Two, the New York City Health Department has advised him not to sell or give away products made from human breast milk, even while conceding that there is no specific law against it.

    However ... Angerer’s wife, Lori Mason, has one other idea: “She is urging her husband to try out another recipe before the mother’s milk supply dries up; she’d love to see a breast-milk gelato.”
    KC's View:
    I’ll try almost anything, and so I’d probably be willing to taste the breast milk cheese and gelato.

    But to be honest, if I have my druthers, if I’m going to be tasting breast milk, I’d prefer that there be an actual nipple involved...

    Published on: March 10, 2010

    • The Washington Post reports that Wegmans plans to open a new store in Germantown, in Maryland’s Montgomery County, possibly as soon as 2012. The store will be Wegmans’ ninth in the Washington, DC, region.

    • The Seattle Times reports that Jones Soda “has signed a ‘letter of intent’ that could lead to its acquisition by a Los Angeles natural-soda-pop company called Reed's for about $10.1 million in stock and cash.

    • Dollar General reportedly has filed a lawsuit against Fred’s Inc. another discount chain, charging that the company "unlawfully and deceptively" has adopted Dollar General's color scheme and typeface in a new advertising campaign. Dollar General says that the color and typeface represent its “most sacred” assets, and is seeking both a halt to the Fred’s campaign and monetary damages.
    KC's View:

    Published on: March 10, 2010

    • Kroger said that its fourth quarter earnings were down 27 percent to $255.4 million, from $349.2 million during the same period a year ago. Q4 sales were $18.6 billion, up seven percent from the previous year, on same-store sales that were up 1.2 percent.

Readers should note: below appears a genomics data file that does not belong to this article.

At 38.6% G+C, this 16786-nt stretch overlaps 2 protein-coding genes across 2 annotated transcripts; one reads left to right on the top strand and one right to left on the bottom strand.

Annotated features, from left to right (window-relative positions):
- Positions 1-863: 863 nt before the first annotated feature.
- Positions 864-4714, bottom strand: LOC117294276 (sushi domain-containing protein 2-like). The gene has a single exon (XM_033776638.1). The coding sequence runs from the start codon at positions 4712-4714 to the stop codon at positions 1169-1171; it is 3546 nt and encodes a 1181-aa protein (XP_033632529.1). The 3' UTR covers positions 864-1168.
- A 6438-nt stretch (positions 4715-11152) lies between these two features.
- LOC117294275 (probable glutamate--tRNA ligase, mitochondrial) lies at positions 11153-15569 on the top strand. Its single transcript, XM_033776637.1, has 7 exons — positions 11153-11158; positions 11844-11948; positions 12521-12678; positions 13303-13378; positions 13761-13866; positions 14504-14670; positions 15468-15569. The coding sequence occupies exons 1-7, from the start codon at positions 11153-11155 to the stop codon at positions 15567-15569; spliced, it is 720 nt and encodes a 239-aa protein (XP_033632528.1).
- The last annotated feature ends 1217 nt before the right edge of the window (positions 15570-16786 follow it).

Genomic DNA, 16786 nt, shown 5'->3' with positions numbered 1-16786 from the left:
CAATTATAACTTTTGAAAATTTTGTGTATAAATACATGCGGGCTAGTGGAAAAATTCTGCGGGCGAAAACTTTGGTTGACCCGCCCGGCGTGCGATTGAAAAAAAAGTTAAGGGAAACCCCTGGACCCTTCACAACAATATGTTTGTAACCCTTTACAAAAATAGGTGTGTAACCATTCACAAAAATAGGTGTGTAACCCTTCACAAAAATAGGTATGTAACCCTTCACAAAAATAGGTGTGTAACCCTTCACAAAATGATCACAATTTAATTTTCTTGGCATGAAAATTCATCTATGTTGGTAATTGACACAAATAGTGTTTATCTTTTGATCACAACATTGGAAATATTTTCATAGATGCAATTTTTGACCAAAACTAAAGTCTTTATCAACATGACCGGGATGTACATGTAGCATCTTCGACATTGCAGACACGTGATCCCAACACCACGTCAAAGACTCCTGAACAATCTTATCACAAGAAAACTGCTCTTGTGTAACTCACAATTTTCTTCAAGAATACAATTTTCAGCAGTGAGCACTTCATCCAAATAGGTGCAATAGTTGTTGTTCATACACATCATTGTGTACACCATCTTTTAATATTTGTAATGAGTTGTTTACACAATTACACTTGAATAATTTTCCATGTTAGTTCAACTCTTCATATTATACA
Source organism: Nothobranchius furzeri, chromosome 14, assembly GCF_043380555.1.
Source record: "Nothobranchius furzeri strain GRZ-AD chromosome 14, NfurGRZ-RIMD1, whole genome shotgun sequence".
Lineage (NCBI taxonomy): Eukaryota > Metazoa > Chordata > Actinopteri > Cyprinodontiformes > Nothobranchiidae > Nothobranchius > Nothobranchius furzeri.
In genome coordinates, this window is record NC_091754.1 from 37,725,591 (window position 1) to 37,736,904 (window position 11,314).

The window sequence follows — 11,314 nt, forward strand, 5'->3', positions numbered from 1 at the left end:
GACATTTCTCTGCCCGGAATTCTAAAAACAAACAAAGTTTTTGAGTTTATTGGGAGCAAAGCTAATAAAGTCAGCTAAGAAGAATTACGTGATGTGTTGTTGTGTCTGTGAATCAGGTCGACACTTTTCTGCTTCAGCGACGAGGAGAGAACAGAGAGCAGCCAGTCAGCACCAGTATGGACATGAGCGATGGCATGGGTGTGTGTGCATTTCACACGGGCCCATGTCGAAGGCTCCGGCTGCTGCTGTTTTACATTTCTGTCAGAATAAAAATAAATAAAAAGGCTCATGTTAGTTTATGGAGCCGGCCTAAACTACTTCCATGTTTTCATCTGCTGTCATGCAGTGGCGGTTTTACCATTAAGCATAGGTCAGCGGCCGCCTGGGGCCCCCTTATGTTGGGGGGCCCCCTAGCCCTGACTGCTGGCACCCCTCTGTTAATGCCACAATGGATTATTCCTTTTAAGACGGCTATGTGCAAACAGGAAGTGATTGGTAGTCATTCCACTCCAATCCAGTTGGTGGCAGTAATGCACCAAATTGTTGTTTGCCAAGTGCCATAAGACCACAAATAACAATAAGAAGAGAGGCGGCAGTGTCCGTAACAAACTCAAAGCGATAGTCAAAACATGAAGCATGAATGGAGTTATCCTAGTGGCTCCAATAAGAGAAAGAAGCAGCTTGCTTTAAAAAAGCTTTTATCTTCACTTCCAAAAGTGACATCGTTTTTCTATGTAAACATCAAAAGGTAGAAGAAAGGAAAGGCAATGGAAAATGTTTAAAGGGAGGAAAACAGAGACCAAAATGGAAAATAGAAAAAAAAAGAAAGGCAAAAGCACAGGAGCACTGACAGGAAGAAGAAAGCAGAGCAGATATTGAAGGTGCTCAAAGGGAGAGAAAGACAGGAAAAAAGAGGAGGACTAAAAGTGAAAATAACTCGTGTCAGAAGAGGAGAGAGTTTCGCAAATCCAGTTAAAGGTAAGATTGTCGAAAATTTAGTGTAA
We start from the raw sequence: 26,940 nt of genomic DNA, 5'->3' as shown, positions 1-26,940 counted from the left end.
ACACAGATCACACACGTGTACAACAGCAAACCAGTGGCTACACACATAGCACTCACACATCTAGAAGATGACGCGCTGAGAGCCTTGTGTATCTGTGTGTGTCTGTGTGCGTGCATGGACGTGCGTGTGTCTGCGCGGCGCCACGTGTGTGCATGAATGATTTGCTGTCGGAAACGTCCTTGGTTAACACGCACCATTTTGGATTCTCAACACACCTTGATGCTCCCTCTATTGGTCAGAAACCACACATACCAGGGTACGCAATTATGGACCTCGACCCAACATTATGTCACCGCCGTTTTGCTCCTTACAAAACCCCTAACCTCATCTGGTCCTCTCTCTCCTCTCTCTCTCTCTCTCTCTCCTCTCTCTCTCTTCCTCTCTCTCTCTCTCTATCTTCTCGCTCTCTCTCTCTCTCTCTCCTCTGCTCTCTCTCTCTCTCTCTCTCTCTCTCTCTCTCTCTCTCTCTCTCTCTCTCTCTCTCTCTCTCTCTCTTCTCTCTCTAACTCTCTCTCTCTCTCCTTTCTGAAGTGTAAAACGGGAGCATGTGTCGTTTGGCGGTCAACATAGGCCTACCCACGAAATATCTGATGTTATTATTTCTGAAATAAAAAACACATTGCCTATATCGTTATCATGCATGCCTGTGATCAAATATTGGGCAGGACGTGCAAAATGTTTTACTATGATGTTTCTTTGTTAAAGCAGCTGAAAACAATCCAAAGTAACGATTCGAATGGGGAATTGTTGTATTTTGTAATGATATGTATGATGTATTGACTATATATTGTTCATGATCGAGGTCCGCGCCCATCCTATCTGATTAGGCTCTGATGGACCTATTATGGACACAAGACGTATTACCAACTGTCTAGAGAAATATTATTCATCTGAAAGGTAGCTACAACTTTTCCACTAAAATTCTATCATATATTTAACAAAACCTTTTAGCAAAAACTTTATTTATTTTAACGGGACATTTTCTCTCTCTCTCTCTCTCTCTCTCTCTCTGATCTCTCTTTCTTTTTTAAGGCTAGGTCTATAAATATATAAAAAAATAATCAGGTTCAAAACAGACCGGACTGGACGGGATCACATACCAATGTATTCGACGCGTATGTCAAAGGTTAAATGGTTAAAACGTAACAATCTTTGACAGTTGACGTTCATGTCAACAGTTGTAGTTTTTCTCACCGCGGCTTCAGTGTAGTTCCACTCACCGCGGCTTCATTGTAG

• Duane Reade Holdings Corp. said yesterday that it had a fourth quarter loss of $84.8 million, compared to a loss of $17.4 million during the same period a year ago. Q4 revenue was up to $465 million, from $464.5 million a year ago, on same-store sales that were up 2.6 percent.

    For the year, Duane Reade lost $124.3 million versus a loss of $72.8 million a year ago. Annual revenue rose four percent to $1.84 billion from $1.77 billion a year earlier.

    Duane Reade is in the process of being acquired by Walgreen for $623 million.
    KC's View:

    Published on: March 10, 2010

    ...will return. I promise.
    KC's View:

    Published on: March 10, 2010

    We want to give a big shout-out to Tony Kornheiser, who was kind enough to mention our new book on his Washington, DC-based radio show yesterday.

    The reference came in the first two minutes of the show...and you can listen to it in Part One of the March 9 show...which can be found in the radio station’s audio vault:

    Thanks, Mr. Tony!


    “The Big Picture: Essential Business Lessons from the Movies” is available from the publisher:
    Click here.

    And from Click here.
    KC's View: